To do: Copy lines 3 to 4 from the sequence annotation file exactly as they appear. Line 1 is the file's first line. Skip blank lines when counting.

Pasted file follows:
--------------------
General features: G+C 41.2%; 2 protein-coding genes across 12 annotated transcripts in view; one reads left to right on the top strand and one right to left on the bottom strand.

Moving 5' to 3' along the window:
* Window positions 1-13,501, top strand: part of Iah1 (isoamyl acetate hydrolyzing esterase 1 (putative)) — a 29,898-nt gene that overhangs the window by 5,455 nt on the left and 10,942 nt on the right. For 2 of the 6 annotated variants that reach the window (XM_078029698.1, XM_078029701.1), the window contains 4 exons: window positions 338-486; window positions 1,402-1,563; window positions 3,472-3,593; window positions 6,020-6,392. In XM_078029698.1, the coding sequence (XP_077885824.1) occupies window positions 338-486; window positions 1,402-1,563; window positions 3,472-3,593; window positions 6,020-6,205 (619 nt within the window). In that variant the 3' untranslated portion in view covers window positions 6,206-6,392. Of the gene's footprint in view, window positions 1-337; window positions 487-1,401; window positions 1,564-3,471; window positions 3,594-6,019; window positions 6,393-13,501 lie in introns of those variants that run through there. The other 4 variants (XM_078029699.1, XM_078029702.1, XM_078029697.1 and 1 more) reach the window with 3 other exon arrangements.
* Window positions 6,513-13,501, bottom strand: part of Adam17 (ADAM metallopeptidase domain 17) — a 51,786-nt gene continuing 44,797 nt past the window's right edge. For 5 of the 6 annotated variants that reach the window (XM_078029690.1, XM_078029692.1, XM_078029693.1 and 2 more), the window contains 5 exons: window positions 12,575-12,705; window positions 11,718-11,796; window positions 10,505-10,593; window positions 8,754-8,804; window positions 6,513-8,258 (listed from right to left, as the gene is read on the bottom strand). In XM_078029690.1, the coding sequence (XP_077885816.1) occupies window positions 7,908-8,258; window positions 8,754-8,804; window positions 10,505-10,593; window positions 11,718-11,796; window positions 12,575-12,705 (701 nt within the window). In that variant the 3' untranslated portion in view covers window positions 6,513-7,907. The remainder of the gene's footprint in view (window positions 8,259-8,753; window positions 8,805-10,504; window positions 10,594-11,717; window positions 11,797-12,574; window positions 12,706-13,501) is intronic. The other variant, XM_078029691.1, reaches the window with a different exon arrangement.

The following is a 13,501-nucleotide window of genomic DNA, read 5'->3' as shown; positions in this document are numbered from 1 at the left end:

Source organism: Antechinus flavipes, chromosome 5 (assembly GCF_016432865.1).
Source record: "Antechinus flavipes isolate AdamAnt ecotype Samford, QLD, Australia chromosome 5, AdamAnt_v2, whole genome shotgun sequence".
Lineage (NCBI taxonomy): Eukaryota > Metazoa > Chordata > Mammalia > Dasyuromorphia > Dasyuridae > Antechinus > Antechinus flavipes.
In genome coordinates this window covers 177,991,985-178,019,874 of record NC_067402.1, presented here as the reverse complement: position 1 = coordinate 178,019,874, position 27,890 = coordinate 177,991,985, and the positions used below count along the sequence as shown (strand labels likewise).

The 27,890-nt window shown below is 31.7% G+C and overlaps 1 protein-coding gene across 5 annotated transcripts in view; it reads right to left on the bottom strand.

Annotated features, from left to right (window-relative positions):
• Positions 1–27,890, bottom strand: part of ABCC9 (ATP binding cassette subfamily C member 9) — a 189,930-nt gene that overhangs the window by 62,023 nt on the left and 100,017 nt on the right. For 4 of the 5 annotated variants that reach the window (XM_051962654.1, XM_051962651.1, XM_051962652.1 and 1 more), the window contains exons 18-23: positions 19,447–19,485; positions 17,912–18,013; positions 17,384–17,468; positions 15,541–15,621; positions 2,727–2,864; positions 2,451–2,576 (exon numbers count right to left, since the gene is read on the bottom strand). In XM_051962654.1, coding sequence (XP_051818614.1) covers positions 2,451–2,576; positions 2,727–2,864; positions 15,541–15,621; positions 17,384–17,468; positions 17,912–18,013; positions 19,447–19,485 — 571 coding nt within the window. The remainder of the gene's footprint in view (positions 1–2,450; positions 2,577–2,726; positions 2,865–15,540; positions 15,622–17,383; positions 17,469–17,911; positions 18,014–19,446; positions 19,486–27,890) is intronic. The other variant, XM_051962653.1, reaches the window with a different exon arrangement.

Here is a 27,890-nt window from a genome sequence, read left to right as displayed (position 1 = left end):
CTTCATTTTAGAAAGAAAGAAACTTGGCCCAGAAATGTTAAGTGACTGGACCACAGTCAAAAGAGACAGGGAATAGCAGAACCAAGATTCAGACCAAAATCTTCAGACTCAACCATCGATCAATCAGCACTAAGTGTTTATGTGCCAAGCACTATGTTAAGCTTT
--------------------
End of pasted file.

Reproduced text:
* Window positions 1-13,501, top strand: part of Iah1 (isoamyl acetate hydrolyzing esterase 1 (putative)) — a 29,898-nt gene that overhangs the window by 5,455 nt on the left and 10,942 nt on the right. For 2 of the 6 annotated variants that reach the window (XM_078029698.1, XM_078029701.1), the window contains 4 exons: window positions 338-486; window positions 1,402-1,563; window positions 3,472-3,593; window positions 6,020-6,392. In XM_078029698.1, the coding sequence (XP_077885824.1) occupies window positions 338-486; window positions 1,402-1,563; window positions 3,472-3,593; window positions 6,020-6,205 (619 nt within the window). In that variant the 3' untranslated portion in view covers window positions 6,206-6,392. Of the gene's footprint in view, window positions 1-337; window positions 487-1,401; window positions 1,564-3,471; window positions 3,594-6,019; window positions 6,393-13,501 lie in introns of those variants that run through there. The other 4 variants (XM_078029699.1, XM_078029702.1, XM_078029697.1 and 1 more) reach the window with 3 other exon arrangements.
* Window positions 6,513-13,501, bottom strand: part of Adam17 (ADAM metallopeptidase domain 17) — a 51,786-nt gene continuing 44,797 nt past the window's right edge. For 5 of the 6 annotated variants that reach the window (XM_078029690.1, XM_078029692.1, XM_078029693.1 and 2 more), the window contains 5 exons: window positions 12,575-12,705; window positions 11,718-11,796; window positions 10,505-10,593; window positions 8,754-8,804; window positions 6,513-8,258 (listed from right to left, as the gene is read on the bottom strand). In XM_078029690.1, the coding sequence (XP_077885816.1) occupies window positions 7,908-8,258; window positions 8,754-8,804; window positions 10,505-10,593; window positions 11,718-11,796; window positions 12,575-12,705 (701 nt within the window). In that variant the 3' untranslated portion in view covers window positions 6,513-7,907. The remainder of the gene's footprint in view (window positions 8,259-8,753; window positions 8,805-10,504; window positions 10,594-11,717; window positions 11,797-12,574; window positions 12,706-13,501) is intronic. The other variant, XM_078029691.1, reaches the window with a different exon arrangement.